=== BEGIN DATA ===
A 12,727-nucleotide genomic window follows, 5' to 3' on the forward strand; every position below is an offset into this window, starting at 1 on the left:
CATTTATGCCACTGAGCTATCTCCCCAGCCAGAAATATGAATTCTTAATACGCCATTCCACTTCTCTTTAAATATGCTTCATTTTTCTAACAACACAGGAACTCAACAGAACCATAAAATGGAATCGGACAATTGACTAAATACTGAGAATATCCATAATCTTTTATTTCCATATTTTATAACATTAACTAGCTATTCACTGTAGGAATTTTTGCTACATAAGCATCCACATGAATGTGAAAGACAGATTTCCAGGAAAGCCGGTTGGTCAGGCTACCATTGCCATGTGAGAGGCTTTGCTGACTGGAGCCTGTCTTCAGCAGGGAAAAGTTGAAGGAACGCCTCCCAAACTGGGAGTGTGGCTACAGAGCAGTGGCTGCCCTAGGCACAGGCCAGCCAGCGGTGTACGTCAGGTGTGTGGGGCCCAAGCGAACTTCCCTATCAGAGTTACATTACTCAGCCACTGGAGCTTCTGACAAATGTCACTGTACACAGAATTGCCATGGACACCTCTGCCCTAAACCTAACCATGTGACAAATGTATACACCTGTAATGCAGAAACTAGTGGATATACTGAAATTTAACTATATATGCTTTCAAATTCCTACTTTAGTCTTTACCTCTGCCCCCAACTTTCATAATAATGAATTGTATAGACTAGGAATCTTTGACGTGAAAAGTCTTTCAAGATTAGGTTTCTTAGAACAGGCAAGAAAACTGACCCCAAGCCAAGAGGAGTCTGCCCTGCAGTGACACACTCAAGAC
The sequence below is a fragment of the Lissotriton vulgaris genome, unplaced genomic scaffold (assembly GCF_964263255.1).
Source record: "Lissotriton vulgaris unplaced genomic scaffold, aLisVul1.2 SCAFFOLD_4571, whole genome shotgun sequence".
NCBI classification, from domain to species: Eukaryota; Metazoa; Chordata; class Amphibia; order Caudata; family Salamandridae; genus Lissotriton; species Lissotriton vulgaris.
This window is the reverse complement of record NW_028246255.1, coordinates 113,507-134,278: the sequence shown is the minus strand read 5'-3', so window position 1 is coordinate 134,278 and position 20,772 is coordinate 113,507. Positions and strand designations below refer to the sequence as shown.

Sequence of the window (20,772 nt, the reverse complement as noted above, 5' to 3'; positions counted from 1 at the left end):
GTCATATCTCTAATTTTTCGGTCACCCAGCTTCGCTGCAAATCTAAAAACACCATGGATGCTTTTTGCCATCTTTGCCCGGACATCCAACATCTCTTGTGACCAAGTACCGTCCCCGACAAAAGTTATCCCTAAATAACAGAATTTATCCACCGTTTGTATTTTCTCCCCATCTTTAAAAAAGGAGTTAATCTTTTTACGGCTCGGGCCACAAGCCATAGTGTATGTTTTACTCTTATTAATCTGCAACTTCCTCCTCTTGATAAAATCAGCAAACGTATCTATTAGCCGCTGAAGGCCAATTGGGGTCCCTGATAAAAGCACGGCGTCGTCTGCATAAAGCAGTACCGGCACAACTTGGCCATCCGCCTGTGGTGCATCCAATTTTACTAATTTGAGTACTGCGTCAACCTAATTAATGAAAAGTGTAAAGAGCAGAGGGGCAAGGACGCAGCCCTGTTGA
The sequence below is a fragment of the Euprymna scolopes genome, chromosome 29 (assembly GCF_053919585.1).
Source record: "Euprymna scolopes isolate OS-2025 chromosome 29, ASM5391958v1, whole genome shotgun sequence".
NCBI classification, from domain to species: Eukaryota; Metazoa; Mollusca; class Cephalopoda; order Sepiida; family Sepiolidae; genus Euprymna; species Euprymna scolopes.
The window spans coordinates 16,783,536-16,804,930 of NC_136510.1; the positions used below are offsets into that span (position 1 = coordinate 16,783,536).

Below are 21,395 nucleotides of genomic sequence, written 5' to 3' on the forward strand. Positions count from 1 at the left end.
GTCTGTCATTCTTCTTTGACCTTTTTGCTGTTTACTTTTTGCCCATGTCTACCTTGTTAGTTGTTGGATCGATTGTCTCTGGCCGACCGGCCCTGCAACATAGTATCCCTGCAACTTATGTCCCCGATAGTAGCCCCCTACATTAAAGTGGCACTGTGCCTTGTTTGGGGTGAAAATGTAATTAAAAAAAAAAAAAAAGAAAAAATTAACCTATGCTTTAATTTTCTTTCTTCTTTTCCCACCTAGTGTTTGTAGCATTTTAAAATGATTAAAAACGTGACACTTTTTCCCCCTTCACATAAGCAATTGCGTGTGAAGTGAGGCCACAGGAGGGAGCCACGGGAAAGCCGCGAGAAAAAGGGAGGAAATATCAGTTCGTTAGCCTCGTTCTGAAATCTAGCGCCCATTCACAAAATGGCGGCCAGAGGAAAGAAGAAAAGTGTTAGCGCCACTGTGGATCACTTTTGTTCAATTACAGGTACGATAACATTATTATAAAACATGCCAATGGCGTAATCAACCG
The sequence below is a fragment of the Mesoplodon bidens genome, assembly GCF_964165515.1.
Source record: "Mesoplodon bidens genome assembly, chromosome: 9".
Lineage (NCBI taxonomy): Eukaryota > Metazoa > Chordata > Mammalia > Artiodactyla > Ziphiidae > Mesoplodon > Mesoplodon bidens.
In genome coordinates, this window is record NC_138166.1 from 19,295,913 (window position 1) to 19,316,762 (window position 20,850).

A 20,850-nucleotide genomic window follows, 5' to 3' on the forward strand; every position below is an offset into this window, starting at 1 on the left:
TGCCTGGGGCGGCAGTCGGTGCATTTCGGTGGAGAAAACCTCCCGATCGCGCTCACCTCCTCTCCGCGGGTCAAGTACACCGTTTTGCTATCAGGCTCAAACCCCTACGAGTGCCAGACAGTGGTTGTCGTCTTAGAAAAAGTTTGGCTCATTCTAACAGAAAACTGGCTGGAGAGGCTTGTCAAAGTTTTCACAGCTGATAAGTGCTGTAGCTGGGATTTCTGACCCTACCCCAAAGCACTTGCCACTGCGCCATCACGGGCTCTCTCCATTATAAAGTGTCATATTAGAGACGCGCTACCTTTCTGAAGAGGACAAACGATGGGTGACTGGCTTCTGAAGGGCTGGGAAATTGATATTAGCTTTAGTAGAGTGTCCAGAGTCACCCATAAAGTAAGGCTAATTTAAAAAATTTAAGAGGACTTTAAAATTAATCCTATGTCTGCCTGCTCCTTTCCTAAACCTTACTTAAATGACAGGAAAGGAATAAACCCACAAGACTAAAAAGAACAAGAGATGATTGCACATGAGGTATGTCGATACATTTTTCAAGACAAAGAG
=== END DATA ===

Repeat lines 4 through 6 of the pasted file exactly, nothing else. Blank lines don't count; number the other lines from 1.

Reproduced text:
Source record: "Lissotriton vulgaris unplaced genomic scaffold, aLisVul1.2 SCAFFOLD_4571, whole genome shotgun sequence".
NCBI classification, from domain to species: Eukaryota; Metazoa; Chordata; class Amphibia; order Caudata; family Salamandridae; genus Lissotriton; species Lissotriton vulgaris.
This window is the reverse complement of record NW_028246255.1, coordinates 113,507-134,278: the sequence shown is the minus strand read 5'-3', so window position 1 is coordinate 134,278 and position 20,772 is coordinate 113,507. Positions and strand designations below refer to the sequence as shown.